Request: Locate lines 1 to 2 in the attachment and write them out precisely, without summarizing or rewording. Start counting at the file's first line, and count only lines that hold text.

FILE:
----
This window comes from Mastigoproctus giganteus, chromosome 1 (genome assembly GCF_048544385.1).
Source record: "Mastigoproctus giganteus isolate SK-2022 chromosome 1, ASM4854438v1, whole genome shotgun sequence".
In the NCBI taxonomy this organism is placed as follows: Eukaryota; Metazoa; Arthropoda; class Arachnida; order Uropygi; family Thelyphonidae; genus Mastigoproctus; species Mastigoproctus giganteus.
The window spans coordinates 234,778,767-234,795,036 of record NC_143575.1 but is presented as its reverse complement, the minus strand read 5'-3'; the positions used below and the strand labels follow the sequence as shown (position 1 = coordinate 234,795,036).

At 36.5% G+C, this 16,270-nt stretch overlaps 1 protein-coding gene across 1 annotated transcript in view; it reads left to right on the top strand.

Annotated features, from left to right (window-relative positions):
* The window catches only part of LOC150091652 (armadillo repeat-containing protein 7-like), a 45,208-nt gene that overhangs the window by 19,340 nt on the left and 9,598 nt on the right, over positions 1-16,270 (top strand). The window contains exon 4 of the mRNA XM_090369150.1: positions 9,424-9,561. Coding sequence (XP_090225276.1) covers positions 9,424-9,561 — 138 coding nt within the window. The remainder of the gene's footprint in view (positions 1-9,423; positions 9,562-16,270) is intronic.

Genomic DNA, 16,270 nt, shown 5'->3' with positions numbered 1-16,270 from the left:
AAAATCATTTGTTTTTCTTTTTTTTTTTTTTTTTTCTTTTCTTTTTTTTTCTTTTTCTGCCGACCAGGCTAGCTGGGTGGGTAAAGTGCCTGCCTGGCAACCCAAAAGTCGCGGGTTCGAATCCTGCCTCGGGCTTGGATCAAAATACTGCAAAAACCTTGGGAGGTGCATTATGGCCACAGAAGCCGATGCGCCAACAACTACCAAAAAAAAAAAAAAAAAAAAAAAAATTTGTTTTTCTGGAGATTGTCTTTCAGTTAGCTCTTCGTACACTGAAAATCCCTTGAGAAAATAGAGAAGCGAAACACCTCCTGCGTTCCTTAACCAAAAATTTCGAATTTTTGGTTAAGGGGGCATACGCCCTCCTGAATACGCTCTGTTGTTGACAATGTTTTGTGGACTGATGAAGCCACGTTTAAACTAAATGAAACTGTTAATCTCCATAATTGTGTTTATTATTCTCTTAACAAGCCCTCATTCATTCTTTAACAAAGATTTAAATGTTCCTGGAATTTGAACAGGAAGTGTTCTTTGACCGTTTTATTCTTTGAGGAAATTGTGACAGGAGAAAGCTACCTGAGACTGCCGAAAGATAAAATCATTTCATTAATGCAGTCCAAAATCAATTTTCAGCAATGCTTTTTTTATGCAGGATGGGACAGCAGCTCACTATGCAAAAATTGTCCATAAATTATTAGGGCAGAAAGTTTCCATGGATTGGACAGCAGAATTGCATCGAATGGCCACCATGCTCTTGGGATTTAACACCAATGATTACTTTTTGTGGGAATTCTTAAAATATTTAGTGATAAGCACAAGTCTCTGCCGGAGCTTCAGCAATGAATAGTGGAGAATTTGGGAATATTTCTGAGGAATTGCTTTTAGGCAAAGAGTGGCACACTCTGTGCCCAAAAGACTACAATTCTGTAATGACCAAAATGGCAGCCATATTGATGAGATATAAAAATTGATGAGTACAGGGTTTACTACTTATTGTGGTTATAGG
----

This window comes from Mastigoproctus giganteus, chromosome 1 (genome assembly GCF_048544385.1).
Source record: "Mastigoproctus giganteus isolate SK-2022 chromosome 1, ASM4854438v1, whole genome shotgun sequence".